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Author Topic: Fresh Water Storage  (Read 1031 times)
viking1
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« on: November 04, 2011, 03:40:25 PM »

Does any one have any idea how long you can safely have fresh water in your tanks. Do you need to add an additive to the fresh water tank, will it start growing stuff after a while.
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gumpy
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« Reply #1 on: November 04, 2011, 07:22:03 PM »

It's really going to depend on many variables.

Where did the water come from? Most, if not all, municipal water supply will have been treated with chlorine, which of course will inhibit growth
of bacteria and such.

What are your tanks made of? Stainless and plastic are probably the most common materials. How they are constructed could contribute to bacteria growth.
Shoddy welding can cause bubbles which can harbor bacteria, etc.  How translucent the material is (plastic) can also affect growth.

How much light is allowed to enter the tanks can have an affect on growth. Are the plastic tanks positioned where sunlight regularly enters them?

I'm sure there are other factors. The bottom line is, "maybe, it depends."

I have left water in my tanks for up to 3 months without use and have had no issues. I fill with municipal water probably 99% of the time. I have never added clorox or any other
additives to my tanks. I winterize by draining the tanks completely, blowing out the lines with air, and pumping RV antifreeze through the system, except for the tanks
and pressure tanks. I put new filters in the system (5 micron sediment on the shore line, 1 micron carbon on the distribution line) after I wash out the antifreeze residue \
in the spring. I drink the water that I put into my tanks. Many choose not to drink the water in their fresh water tanks (due in part to some of the above reasons).

craig
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happycamperbrat
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« Reply #2 on: November 04, 2011, 07:44:51 PM »

I used to full time with my kids in a motorhome. The tanks were plastic and yes, I added bleach with every fill up. I learned to do that the hard way. When bacteria strikes the water smells and has a kinda slimy feel to it EWE!!!
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viking1
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« Reply #3 on: November 04, 2011, 08:43:26 PM »

Thanks guys. They are plastic. Not exposed to any sunlight and water has been in there for close to 6 months. We live in a ranch community where we share a number of wells with other ranches and we have our own little water department. I am assuming they treat the water just like city water. But we all know what assumes means..

I wonder if I should add a teaspoon of chlorine to every tank during fill up? or does the RV store sell something not as harsh?
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TomC
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« Reply #4 on: November 04, 2011, 11:50:04 PM »

Using municipal water that has chlorine in it, a long time.  The worst would be untreated stream water, or even well water.  I always try to use chlorinated water, and still don't have any growth in my 130gal plastic tank after 16 years.  Good Luck, TomC
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JWallin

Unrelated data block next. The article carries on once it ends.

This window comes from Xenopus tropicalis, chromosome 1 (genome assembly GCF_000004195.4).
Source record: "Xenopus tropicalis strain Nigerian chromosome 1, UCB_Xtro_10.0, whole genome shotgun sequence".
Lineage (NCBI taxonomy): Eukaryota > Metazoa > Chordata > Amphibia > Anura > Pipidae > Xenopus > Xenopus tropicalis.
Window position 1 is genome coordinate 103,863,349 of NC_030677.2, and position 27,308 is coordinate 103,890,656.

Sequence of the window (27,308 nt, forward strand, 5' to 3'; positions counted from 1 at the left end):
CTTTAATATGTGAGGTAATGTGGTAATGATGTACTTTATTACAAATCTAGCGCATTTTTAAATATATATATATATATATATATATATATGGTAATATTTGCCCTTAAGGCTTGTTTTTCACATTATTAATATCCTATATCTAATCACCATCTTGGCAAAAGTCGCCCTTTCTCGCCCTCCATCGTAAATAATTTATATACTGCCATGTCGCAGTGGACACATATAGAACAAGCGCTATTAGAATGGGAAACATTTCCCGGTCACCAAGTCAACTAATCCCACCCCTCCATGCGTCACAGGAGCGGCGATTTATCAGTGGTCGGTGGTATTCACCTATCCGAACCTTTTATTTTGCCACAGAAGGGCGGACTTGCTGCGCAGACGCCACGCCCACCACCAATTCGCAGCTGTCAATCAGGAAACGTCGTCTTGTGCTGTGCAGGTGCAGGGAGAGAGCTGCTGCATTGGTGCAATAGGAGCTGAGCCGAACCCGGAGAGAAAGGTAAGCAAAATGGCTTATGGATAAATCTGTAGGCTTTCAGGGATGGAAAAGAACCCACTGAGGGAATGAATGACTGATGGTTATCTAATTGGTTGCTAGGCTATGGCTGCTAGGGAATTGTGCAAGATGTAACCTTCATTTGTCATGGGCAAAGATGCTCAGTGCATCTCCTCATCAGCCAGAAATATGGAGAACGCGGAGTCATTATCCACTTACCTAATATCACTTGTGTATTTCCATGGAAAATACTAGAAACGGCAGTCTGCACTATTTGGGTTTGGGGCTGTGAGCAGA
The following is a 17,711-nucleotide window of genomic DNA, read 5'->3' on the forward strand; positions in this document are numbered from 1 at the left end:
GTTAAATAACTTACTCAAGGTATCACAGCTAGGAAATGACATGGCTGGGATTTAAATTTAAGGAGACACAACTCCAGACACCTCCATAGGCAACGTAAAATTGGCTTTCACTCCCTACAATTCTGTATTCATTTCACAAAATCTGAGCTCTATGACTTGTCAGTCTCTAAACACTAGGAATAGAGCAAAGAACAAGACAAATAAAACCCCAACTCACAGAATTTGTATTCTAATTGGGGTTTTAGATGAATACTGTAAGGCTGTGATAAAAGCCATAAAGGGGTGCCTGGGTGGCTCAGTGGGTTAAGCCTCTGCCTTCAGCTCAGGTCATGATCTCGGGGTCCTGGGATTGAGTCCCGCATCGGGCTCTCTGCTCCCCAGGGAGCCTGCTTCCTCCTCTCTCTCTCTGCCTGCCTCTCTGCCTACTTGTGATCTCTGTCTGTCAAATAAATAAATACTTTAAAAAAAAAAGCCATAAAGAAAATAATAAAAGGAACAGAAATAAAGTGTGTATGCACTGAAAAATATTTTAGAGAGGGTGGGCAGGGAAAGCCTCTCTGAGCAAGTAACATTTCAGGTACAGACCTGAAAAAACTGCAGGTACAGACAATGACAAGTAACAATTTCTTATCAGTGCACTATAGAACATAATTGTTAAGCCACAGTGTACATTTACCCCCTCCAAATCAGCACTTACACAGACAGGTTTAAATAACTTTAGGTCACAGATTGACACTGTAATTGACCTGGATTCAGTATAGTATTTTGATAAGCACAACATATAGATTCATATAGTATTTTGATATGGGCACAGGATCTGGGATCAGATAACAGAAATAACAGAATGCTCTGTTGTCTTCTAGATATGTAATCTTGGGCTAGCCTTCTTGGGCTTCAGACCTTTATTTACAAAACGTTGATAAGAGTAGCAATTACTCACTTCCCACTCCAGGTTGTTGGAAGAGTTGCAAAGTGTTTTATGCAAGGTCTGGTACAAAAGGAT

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« Reply #5 on: November 05, 2011, 04:30:27 AM »

Chlorine doesn't last long, doesn't kill everything, leaves sediment. Stuff grows fast.
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Ed Hackenbruch
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« Reply #6 on: November 05, 2011, 08:34:28 AM »

I have an inline filter that i use on the hose when filling the tank. I also have a filter between the pump and the faucets in the bus. The first filter is usually good for a couple of months, the second is usually changed on the first of every month.
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Kevin
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« Reply #7 on: November 05, 2011, 04:06:17 PM »

Do you drink the water? We bring bottled water for drinking always. I've left water (yes, community well water is chlorinated) in our stainless tank for many months at a time and it has never smelled funky but I would never consider drinking it either. I always dump and refill with fresh water prior to using the bus.

I also tapped-into the domestic water plumbing for my radiator mister system... but made no provision for backflow prevention... another reason we do not drink the water. Again, never experienced any problems with smelly or funky water when draining the tank prior to refilling for an outing.

Kevin

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Bill B /bus
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« Reply #8 on: November 05, 2011, 04:41:52 PM »

I have been using Purogene, from 3R Marketing,  as an inhibitor/cleaner since 2000. 1 oz per 30 gallons. Water is drinkable within minutes. No odor.  If i'm sure of the water system then I don't use any additional treatment.

Bill
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« Reply #9 on: November 05, 2011, 04:54:47 PM »

We have been fulltiming for 8 years so we use one to two tanks of water a week. Depends on where we are as to whether we drink it or not. Grin
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1968 MCI 5A with 8V71 and Allison MT644 transmission.  Western USA
luvrbus
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« Reply #10 on: November 05, 2011, 05:41:19 PM »

A bottle of peroxide will keep your tank and the water drinkable that is all we ever used for 30 years and have left in the tank for months
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